E'wao “Rocky” Kagoshima is a Japanese-born, New York-based artist, whose practice encompasses painting, sculpture, and collage inspired by surrealism, pop art, abstraction, and postmodern playfulness. His work was recently presented at MoMA PS1: Greater New York, and it has also been featured in exhibitions at the Sculpture Center in New York City; the Contemporary Art Centre in Vilnius, Lithuania; the Jewish Museum in New York City; and the Institute of Contemporary Arts in London, UK. Some of his solo exhibitions have taken place at the New Museum in New York City; Nagai Gallery in Tokyo, Japan; The Box in Los Angeles, California; Greenspon Gallery in New York City; Mitchell Algus Gallery in New York City; and Galerie Gregor Staiger in Zurich, Switzerland.
Beatriz Santiago Muñoz is an artist whose expanded moving image work is entangled with Boalian theater, expanded cinema and feminist practices. She tends to work with non-actors, and incorporates improvisation into her process. Her recent work is on the sensorial unconscious of anti-colonial movements, translation, and feminist experiments with language and narrative. She lives in San Juan. Recent solo exhibitions include: Oriana in PIVO, Sao Paulo, and Argos in Brussels, the 34th Sao Paulo Biennial, the Momenta Biennale in Montreal; Her work is part of public and private collections such as the Museum of Modern Art, Kadist and Guggenheim. She has been awarded a Creative Capital grant, a USA Fellowship, a Herb Alpert Award in the Arts, an Anonymous was a Woman award and the 2021 Artes Mundi Prize, shared among all 7 nominees.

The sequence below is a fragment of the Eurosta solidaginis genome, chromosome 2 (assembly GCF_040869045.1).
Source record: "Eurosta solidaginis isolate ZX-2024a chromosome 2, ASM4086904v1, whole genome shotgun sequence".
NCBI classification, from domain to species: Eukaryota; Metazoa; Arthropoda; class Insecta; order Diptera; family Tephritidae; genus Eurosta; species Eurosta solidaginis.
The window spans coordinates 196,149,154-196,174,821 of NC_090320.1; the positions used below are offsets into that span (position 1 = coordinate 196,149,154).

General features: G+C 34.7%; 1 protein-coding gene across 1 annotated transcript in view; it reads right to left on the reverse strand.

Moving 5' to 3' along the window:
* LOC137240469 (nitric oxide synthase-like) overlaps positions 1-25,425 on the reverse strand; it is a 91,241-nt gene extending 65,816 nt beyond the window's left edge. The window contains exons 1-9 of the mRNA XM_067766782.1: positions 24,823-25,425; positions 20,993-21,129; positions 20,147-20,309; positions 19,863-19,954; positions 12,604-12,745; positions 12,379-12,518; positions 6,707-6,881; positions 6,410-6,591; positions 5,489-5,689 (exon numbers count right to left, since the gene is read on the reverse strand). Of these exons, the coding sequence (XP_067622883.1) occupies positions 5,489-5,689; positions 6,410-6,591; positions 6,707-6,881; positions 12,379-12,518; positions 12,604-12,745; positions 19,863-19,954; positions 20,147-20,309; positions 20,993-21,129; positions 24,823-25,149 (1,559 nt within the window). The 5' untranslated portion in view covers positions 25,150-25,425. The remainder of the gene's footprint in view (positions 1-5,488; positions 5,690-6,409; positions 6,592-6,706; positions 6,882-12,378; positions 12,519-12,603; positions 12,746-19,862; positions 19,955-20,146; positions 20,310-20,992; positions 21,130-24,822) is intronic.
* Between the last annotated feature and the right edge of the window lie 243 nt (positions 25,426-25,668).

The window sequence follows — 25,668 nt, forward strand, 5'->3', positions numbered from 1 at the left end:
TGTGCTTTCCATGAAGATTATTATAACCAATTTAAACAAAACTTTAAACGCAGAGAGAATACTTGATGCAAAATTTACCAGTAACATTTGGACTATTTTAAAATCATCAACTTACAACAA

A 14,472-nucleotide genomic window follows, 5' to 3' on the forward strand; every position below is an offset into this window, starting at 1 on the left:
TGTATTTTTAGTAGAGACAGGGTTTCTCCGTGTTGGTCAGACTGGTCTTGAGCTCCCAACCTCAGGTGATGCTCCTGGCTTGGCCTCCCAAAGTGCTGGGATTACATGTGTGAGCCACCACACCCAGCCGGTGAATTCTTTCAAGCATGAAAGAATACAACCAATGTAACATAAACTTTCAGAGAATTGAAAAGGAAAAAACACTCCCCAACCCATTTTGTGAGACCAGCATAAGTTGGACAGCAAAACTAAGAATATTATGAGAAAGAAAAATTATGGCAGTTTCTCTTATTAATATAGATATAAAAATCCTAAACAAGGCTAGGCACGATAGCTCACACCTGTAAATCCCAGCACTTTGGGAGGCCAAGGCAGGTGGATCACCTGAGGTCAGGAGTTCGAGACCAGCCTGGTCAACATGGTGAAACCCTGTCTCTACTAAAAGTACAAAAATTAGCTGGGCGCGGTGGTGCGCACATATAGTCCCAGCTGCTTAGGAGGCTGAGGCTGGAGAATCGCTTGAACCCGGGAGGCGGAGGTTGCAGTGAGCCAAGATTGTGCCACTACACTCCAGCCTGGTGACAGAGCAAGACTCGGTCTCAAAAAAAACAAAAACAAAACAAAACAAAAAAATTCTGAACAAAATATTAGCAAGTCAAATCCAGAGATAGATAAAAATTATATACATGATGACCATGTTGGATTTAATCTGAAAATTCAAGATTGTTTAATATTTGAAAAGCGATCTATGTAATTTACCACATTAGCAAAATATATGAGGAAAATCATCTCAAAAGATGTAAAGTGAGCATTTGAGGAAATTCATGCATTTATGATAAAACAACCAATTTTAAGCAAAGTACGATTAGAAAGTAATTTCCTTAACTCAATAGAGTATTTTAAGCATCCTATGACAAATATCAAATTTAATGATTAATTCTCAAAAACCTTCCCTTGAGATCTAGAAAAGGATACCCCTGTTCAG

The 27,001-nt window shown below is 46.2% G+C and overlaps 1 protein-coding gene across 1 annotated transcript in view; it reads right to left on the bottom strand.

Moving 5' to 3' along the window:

The CARA Fellowship aims to nurture artists across disciplines, uplifting knowledges and voices from different geographic contexts and making alternate historical perspectives visible. The Fellowship provides recipients with unrestricted $75,000 grants in addition to individually tailored support over a two-year term. This approach aims to imagine holistic care for artists and their practices and prioritizes process and exploration, rather than a specific set of outcomes. Awarded artists decide how best to use the funds to nurture their life and work in conversation with the CARA team to create sustainable frameworks for their practices.
The fellowship––in dialogue with CARA’s other initiatives––is informed by CARA’s guiding question, which draws from the thinking of Yanomami philosopher Davi Kopenawa. How can we dream not only about ourselves? Inspired by this question, CARA’s exhibitions, publications, and public programs form an ecology of research in material, intangible, and embodied practices.
The CARA Fellowship was designed with support from United States Artists and is generously funded by the Karsh Family Foundation. CARA Fellows are by invitation only and fellows are invited to be part of this program supporting the curatorial vision.